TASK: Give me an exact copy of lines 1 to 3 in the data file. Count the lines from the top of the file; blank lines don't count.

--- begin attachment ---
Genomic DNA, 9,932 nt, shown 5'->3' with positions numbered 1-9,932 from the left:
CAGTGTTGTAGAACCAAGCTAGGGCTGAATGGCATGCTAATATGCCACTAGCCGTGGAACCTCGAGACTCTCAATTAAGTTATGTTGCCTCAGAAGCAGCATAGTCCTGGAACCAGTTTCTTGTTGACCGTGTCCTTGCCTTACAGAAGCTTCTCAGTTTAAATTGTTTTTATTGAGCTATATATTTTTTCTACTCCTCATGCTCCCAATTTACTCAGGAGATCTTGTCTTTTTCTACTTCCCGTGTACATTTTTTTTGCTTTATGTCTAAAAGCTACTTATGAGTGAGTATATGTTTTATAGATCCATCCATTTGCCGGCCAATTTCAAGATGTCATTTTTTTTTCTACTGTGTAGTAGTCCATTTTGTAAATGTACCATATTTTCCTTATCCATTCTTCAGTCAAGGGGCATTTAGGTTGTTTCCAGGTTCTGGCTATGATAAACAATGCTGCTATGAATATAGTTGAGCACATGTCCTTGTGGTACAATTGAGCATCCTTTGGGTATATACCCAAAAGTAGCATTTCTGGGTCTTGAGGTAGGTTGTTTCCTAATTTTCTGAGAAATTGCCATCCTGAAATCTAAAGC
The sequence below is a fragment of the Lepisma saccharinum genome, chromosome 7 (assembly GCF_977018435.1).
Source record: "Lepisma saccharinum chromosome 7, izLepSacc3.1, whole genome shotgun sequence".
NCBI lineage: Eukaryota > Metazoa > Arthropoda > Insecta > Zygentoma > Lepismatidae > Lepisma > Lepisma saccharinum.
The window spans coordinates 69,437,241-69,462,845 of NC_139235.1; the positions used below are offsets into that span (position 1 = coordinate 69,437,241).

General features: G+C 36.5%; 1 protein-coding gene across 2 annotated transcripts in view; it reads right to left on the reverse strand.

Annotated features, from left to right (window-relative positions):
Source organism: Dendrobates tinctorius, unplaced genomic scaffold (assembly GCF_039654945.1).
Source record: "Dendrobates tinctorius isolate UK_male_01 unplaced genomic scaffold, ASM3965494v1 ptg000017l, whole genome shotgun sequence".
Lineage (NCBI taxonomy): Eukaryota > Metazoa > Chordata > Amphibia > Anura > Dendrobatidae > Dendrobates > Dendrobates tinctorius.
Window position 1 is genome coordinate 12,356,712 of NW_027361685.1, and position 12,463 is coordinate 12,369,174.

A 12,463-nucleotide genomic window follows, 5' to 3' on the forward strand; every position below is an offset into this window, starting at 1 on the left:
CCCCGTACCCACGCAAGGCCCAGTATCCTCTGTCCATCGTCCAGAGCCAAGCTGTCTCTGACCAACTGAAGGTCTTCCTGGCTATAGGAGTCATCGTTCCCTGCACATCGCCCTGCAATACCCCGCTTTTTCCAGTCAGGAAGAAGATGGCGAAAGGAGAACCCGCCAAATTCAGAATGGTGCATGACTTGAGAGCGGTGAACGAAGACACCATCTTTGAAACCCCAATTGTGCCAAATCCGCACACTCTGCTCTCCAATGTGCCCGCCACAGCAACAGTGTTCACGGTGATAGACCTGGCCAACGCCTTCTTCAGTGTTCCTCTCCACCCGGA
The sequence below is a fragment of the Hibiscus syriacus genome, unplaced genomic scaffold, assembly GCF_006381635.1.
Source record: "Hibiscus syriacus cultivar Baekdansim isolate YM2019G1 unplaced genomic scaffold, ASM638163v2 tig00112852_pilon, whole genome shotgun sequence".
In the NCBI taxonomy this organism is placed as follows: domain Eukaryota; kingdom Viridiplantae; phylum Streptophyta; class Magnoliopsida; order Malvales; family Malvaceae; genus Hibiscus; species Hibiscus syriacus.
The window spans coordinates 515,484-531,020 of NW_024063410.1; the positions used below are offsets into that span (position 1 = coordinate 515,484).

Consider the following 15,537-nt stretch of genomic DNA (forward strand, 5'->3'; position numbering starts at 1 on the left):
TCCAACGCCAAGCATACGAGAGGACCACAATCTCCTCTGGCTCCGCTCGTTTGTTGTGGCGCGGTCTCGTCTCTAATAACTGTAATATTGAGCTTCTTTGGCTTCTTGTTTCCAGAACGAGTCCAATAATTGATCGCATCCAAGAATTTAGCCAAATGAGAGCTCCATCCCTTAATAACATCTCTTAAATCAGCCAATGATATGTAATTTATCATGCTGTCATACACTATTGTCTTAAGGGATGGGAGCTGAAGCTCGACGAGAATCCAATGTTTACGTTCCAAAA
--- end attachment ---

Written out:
Genomic DNA, 9,932 nt, shown 5'->3' with positions numbered 1-9,932 from the left:
CAGTGTTGTAGAACCAAGCTAGGGCTGAATGGCATGCTAATATGCCACTAGCCGTGGAACCTCGAGACTCTCAATTAAGTTATGTTGCCTCAGAAGCAGCATAGTCCTGGAACCAGTTTCTTGTTGACCGTGTCCTTGCCTTACAGAAGCTTCTCAGTTTAAATTGTTTTTATTGAGCTATATATTTTTTCTACTCCTCATGCTCCCAATTTACTCAGGAGATCTTGTCTTTTTCTACTTCCCGTGTACATTTTTTTTGCTTTATGTCTAAAAGCTACTTATGAGTGAGTATATGTTTTATAGATCCATCCATTTGCCGGCCAATTTCAAGATGTCATTTTTTTTTCTACTGTGTAGTAGTCCATTTTGTAAATGTACCATATTTTCCTTATCCATTCTTCAGTCAAGGGGCATTTAGGTTGTTTCCAGGTTCTGGCTATGATAAACAATGCTGCTATGAATATAGTTGAGCACATGTCCTTGTGGTACAATTGAGCATCCTTTGGGTATATACCCAAAAGTAGCATTTCTGGGTCTTGAGGTAGGTTGTTTCCTAATTTTCTGAGAAATTGCCATCCTGAAATCTAAAGC
The sequence below is a fragment of the Lepisma saccharinum genome, chromosome 7 (assembly GCF_977018435.1).